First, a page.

“History with a minor in criminal justice.”

“Something like that. I would hope it says I'm a good FBI agent, I do my job, I go home, I stay out of trouble.” He paused, shifting uncomfortably. “Are you asking about the explosion?”

The doctor lowered his glasses, which Phelps had now just realized he had been wearing. (What was wrong with him?) “It says here you were treated for PTSD, suicidal tendencies, and an ongoing alcohol problem. Before this, you were a star at Quantico. Handpicked for an undercover investigation by the San Diego field office. And then things went south. What happened, Donovan?”

“Phelps,” he correctly shortly, tenting his fingers in front of his face. “Or Agent Phelps. Don't call me by my first name.”

“Fine, Agent Phelps. I can do that. So answer my question. What happened?”

“I still seek treatment for the PTSD on occasion,” he answered quietly. He thought back to Carolyn and how their early morning surfing sessions had brought him center and all but rid him of his suicidal tendencies and calmed his PTSD. The drinking... “I haven't had any issues with my....tendencies since last year. The records reflect this and have cleared me for duty.”

“What about the drinking?”

“Do you see any reprimands on my record about coming into work drunk?” he asked dryly, growing annoyed suddenly.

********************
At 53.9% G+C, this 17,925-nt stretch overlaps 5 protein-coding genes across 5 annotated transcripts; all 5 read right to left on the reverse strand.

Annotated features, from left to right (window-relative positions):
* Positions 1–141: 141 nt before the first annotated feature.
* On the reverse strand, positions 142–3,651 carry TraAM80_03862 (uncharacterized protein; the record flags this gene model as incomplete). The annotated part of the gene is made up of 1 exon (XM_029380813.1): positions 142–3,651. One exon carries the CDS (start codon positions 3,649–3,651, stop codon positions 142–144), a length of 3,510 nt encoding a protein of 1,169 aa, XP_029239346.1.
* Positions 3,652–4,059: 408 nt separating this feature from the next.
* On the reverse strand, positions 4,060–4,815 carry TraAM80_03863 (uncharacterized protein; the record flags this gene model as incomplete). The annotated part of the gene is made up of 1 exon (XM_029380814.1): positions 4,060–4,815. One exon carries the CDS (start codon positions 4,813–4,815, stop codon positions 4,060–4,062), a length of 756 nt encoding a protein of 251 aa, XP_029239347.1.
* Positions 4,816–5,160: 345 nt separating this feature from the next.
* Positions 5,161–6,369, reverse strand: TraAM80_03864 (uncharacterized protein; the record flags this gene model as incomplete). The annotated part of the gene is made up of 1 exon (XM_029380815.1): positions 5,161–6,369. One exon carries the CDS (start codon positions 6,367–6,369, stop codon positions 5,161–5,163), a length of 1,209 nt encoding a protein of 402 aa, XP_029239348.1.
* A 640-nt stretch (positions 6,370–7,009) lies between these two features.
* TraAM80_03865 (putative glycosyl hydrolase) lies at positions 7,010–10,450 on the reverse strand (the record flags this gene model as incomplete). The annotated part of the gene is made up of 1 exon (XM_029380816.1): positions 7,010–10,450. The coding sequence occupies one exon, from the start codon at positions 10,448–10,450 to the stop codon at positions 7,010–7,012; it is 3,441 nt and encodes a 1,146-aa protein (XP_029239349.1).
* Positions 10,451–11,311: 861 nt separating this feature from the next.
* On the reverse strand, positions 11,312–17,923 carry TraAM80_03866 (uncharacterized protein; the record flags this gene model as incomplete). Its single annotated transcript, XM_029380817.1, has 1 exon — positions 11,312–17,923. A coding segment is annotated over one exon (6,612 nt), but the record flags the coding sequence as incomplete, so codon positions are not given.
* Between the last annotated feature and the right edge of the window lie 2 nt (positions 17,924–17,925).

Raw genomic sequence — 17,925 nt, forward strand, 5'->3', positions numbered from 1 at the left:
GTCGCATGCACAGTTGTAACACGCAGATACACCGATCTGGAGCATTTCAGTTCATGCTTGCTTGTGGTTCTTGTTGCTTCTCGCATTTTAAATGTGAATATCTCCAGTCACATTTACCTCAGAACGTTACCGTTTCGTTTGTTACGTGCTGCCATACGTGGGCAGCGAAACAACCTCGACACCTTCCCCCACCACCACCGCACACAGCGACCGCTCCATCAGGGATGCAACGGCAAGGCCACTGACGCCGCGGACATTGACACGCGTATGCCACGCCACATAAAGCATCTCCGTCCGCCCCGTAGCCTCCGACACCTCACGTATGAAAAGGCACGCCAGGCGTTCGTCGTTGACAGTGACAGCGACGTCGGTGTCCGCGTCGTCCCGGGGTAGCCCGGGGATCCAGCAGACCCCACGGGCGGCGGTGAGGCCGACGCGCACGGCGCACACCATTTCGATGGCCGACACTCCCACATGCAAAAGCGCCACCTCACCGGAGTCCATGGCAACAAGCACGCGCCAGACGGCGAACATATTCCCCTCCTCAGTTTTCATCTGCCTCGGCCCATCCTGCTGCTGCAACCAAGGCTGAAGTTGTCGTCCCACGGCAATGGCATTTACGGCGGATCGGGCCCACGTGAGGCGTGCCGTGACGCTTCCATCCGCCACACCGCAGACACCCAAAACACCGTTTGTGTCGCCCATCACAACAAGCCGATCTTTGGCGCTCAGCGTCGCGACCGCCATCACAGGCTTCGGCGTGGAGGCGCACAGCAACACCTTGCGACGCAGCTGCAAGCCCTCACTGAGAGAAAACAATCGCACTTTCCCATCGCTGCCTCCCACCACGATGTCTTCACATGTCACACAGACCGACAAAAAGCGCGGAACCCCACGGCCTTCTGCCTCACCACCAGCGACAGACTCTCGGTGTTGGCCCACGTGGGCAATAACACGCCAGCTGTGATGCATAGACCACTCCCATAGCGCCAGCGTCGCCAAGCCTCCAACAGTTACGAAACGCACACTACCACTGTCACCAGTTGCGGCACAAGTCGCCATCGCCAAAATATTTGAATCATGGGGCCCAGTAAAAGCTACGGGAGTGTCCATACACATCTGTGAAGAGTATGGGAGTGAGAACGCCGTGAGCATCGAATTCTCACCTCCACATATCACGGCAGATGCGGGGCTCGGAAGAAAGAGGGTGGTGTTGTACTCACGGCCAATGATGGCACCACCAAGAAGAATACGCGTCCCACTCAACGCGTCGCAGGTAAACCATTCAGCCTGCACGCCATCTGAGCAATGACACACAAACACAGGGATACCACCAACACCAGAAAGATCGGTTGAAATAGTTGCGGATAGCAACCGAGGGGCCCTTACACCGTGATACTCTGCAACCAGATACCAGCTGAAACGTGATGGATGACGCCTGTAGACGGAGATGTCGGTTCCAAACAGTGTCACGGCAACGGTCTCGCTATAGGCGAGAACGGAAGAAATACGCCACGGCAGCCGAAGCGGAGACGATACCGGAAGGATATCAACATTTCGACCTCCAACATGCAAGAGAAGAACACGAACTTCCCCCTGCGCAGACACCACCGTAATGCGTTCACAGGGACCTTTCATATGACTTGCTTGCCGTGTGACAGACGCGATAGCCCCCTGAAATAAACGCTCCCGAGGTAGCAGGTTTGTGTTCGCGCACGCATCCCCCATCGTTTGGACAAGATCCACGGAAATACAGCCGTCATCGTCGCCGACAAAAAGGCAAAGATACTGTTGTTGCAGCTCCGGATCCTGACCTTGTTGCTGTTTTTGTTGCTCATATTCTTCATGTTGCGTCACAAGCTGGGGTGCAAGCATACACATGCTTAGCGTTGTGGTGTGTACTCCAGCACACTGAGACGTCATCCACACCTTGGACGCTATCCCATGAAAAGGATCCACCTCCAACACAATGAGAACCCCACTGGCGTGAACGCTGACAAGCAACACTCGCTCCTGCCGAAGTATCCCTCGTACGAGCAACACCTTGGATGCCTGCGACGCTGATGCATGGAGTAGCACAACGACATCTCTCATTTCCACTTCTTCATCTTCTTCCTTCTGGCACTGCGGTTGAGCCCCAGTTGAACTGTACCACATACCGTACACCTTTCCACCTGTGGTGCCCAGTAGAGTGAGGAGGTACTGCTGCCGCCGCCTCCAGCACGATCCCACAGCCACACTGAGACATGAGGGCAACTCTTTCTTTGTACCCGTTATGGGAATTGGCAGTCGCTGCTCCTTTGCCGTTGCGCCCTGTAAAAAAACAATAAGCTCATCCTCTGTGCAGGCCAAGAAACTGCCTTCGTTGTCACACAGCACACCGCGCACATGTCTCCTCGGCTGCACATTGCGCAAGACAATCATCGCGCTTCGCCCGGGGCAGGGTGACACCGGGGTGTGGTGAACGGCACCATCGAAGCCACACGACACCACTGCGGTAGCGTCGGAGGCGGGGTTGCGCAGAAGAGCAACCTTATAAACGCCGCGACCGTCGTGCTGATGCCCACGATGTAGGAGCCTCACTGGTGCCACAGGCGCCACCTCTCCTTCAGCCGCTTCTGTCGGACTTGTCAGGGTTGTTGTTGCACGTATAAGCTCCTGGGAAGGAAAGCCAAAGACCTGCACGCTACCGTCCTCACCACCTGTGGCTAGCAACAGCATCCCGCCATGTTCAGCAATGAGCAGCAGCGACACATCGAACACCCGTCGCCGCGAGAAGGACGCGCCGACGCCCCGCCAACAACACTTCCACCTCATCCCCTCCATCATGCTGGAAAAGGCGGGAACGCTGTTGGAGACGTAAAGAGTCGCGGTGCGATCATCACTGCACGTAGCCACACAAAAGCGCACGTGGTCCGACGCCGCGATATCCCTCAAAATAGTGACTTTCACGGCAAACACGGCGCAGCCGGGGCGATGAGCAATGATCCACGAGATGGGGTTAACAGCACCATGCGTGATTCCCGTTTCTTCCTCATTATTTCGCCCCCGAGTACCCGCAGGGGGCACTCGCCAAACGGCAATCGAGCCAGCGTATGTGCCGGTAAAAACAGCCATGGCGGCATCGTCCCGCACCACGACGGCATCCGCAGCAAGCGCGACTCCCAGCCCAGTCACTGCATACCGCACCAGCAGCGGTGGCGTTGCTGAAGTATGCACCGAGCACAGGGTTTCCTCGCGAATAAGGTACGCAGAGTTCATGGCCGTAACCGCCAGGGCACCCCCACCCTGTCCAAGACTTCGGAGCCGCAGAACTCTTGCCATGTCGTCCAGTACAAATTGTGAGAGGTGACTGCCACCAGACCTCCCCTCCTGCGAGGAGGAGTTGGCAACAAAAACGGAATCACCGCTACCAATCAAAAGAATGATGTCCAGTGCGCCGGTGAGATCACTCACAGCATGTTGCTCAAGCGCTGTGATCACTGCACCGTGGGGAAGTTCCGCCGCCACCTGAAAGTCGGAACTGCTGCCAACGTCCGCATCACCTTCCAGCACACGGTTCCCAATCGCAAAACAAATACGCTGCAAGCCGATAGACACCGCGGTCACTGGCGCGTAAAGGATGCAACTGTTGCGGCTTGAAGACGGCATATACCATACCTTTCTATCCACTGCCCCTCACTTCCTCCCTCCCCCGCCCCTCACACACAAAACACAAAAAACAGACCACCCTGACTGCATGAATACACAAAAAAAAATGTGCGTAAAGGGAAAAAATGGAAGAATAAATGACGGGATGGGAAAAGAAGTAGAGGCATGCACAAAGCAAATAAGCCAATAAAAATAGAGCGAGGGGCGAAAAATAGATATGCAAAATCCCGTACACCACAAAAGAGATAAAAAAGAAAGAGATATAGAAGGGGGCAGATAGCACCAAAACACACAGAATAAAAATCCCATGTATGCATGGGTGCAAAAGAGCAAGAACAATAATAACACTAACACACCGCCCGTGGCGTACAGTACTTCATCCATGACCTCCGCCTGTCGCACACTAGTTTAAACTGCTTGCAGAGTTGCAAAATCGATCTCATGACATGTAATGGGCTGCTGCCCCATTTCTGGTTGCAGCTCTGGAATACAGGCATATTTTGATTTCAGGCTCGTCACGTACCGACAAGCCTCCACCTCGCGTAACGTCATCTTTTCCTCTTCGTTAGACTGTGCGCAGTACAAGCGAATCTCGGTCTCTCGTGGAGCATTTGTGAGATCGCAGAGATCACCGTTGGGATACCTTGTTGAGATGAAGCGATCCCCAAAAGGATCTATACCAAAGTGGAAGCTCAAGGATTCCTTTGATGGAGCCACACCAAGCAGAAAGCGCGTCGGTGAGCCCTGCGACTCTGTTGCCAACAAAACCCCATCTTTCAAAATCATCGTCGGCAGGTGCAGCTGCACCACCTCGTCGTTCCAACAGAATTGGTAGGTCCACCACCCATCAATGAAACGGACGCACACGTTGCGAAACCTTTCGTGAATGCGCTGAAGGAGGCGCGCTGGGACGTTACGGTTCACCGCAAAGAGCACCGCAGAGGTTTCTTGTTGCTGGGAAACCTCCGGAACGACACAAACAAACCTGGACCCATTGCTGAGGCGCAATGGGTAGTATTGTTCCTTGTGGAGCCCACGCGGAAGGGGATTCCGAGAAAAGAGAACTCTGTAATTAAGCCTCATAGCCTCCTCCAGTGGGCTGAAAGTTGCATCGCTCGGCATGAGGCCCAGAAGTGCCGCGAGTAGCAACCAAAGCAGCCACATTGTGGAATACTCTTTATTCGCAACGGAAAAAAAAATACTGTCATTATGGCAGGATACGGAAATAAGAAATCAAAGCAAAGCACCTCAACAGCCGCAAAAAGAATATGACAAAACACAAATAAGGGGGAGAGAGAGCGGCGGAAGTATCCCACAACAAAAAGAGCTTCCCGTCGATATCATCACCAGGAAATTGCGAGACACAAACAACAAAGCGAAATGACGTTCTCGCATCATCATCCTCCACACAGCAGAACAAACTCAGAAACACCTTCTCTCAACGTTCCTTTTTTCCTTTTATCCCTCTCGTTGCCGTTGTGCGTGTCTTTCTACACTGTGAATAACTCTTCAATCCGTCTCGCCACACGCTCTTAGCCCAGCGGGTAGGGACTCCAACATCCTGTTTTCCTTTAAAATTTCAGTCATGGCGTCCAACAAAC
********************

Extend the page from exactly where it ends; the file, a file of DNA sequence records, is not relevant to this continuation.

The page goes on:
“But your formal partner, Rico O'Leary,” the doctor began, looking down at his notes. Phelps visibly shuddered. The doctor failed to notice it. “His reports during your time undercover, they specified you developed a drinking problem.”

“Well, I did things I did not want to live with,” came his tense reply. “After the explosion...I couldn't live with myself anymore. I got drunk. A lot. I tried to kill myself. So they gave me current assignment.”

“Which is supposed to keep you behind a desk in D.C.”

“Well, obviously it has not.”

“Let's talk about your partner.”

“Which one?” he asked, arching his neck, as if trying to get a glance at his service file.

Phelps wondered how much the Bureau knew about his relationship with Carolyn. True, she was his asset and he was her handler, as Barnes to put it so delicately. His superiors referred to his job as a glorified baby sitting job to some international arms dealer that the government found useful. In reality, he was tasked keeping track of a 2,000 year old vampire who was capable of walking in the daylight who made a career in this life time as an arms dealer who also happened to own a beach home and loved to surf and bodyboard too.

One cold February day, she had reached out to him, very uncharacteristic of her from what he learned researching her. She invited him to Sandbridge, her beach house, for the weekend. And then she told him everything about her life. He listened and then saw her true nature. Then he did something he did not expect, he covered for her after an arms deal had gone bad. That earned her initial trust. Then she invited him back the following weekend. What had begun as a initial trust between asset and handler, blossmed into a friendship, and then a partnership between the two. Back in July, they ventured to California, and uncovered a conspiracy deeper than either one had imagined.

“What do you mean?”

“Myles Barnes, your CIA agent counterpart,” the doctor clarified. He smirked. “Who did you think I meant?”